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Yearbook 2015

Bolivia. According to COUNTRYAAH, President Evo Morales looked to suffer one of his biggest political defeats in the March 29 regional elections. His party The Movement for Socialism (MAS) won in only four of the country's nine provinces. Among other things, the party lost both the election to the provincial governor of La Paz and the mayor's election in the capital La Paz as well as in the traditionally MAS-dominated and politically important suburb of El Alto. In contrast, the party in Cochabamba, Oruro, Pando and Potosí won in the highlands, where the party has its strongest support. In two of the provinces where the governor's election was decided in a second round on May 3, MAS, with a slight margin, won for the first time in Beni while the opposition, according to expectations, won in Tarija. The opposition's victory in the eastern province of Santa Cruz was not surprising; MAS has had its greatest resistance for a long time. In the end, MAS controlled six of nine provinces.

2015 Bolivia

In early November, the Congress, where the ruling party MAS has a majority, approved a referendum on a partial constitutional amendment to allow two consecutive elections for a sitting president. If approved, Morales will be able to stand for a further re-election in 2019. Morales is already the Bolivian president who has been in power for the longest time. According to an opinion poll in early November, he was supported by 66% of voters, while another survey a few weeks earlier showed that just under half were prepared to support the constitutional change. The date of the referendum was set for February 2016. The opposition's concern that the referendum will not go completely right led the President of the Election Commission to invite several international organizations, including the EU, to monitor it.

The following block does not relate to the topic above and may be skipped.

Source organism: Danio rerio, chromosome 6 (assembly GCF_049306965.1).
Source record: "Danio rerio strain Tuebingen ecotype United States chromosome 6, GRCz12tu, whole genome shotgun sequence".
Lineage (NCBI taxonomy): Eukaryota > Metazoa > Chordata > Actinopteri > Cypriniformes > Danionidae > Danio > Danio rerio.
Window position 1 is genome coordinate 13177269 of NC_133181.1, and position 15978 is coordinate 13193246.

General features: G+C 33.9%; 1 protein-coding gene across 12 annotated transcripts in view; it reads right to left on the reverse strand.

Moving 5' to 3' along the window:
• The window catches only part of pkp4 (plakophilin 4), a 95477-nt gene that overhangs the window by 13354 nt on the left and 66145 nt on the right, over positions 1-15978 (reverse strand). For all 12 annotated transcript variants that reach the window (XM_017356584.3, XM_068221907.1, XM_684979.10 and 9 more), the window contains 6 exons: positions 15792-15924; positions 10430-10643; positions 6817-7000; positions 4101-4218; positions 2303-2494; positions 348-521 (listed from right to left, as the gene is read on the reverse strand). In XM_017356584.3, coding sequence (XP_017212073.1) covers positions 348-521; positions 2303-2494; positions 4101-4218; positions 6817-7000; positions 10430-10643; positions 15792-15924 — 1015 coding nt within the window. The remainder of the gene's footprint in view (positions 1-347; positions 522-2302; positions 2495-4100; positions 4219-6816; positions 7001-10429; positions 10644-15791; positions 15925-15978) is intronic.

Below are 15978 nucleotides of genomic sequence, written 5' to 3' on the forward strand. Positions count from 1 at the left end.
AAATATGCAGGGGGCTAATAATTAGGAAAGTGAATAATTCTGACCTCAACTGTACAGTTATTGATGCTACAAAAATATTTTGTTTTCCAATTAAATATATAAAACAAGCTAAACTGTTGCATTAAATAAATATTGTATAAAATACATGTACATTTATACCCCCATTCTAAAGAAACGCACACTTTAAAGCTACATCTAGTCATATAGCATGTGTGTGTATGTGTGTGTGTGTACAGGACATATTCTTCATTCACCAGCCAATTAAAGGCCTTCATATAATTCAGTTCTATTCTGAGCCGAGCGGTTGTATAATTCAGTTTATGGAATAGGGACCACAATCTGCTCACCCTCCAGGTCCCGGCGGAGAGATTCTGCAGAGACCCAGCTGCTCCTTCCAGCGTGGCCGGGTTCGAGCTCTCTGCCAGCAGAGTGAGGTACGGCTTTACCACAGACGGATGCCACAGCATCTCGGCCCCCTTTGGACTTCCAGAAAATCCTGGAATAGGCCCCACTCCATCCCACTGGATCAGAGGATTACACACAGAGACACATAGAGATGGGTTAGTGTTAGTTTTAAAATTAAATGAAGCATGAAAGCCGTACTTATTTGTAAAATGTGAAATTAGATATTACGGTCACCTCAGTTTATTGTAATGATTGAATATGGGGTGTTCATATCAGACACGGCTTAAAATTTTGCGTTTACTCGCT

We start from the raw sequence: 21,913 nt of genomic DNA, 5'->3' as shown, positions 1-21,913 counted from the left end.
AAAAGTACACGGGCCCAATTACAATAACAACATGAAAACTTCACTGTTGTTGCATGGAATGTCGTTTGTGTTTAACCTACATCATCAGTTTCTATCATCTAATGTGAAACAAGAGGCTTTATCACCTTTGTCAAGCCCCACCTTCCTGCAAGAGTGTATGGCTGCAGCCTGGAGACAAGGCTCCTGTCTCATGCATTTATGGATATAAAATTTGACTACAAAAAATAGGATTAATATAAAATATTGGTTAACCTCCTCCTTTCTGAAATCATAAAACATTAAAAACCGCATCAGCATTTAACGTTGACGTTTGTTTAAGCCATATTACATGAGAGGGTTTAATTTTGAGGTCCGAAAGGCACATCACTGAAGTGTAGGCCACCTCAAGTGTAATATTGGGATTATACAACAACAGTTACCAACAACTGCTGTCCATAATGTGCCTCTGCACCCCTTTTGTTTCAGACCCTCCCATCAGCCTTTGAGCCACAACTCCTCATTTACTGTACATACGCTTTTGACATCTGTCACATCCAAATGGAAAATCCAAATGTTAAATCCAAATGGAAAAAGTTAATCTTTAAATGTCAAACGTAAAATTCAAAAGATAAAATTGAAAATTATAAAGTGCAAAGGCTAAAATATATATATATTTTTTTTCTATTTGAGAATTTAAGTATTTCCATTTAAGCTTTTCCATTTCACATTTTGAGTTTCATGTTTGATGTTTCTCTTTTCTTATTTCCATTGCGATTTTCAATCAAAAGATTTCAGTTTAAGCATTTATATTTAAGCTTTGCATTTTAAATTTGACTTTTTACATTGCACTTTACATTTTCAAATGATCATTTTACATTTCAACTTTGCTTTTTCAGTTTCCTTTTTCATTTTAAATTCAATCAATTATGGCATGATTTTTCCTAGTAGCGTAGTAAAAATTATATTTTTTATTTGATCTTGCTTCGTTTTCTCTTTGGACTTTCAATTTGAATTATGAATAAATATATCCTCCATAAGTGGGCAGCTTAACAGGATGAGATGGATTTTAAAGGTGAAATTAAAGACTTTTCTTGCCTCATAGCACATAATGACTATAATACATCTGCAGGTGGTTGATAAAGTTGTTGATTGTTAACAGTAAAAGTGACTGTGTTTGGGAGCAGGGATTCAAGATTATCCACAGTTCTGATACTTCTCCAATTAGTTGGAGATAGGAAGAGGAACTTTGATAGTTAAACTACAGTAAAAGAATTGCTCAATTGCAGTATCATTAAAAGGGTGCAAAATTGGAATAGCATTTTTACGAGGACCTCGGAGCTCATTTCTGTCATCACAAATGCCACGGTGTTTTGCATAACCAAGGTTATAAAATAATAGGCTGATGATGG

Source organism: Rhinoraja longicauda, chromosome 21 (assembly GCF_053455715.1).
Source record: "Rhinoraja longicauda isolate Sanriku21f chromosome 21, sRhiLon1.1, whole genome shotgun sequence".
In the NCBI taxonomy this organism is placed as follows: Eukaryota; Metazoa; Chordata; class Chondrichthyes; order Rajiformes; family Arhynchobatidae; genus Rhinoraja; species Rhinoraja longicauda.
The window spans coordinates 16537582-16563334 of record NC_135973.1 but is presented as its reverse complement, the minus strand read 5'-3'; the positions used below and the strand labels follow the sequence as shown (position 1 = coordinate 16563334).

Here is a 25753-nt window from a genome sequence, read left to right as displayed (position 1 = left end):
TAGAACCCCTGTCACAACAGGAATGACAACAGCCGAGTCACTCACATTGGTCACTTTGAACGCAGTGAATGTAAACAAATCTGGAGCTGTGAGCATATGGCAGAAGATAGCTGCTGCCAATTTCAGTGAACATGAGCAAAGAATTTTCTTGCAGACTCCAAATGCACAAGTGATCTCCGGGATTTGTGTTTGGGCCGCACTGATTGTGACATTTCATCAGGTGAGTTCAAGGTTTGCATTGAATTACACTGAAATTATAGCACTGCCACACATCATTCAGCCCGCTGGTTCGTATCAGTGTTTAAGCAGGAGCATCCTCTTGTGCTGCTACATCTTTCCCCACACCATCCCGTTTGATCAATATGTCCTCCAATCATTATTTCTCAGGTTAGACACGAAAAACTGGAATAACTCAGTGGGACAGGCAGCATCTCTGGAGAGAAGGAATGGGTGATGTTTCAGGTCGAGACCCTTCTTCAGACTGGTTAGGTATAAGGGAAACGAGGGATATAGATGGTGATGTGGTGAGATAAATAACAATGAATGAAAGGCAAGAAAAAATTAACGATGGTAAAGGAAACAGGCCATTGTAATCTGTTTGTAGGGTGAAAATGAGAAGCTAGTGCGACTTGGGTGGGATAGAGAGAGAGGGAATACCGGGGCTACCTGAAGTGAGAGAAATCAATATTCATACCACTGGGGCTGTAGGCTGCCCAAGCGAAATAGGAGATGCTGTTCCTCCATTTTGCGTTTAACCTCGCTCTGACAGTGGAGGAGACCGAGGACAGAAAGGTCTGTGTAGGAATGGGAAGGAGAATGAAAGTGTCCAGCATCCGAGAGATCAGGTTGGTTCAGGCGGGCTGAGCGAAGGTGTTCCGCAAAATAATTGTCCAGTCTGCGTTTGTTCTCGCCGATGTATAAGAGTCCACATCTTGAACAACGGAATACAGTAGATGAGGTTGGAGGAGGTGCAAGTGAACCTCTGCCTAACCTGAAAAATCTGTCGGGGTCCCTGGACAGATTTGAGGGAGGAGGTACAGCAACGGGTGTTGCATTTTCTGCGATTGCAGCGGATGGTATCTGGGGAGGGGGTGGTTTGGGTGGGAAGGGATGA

Morale's popularity is based on the successful fight against poverty during his ten years as president. The poor proportion of the population has fallen from 60% to 38% and extreme poverty from 38% to 18%.

Morales, however, was not completely unmoved. Another referendum was held in September on a government proposal to increase the autonomy of the provinces. The proposal was voted down in five provinces, which are also some of the government's strongest holdings. Morales was also criticized for supporting development projects that the indigenous people oppose, and in July a protest strike was held in Potosí.

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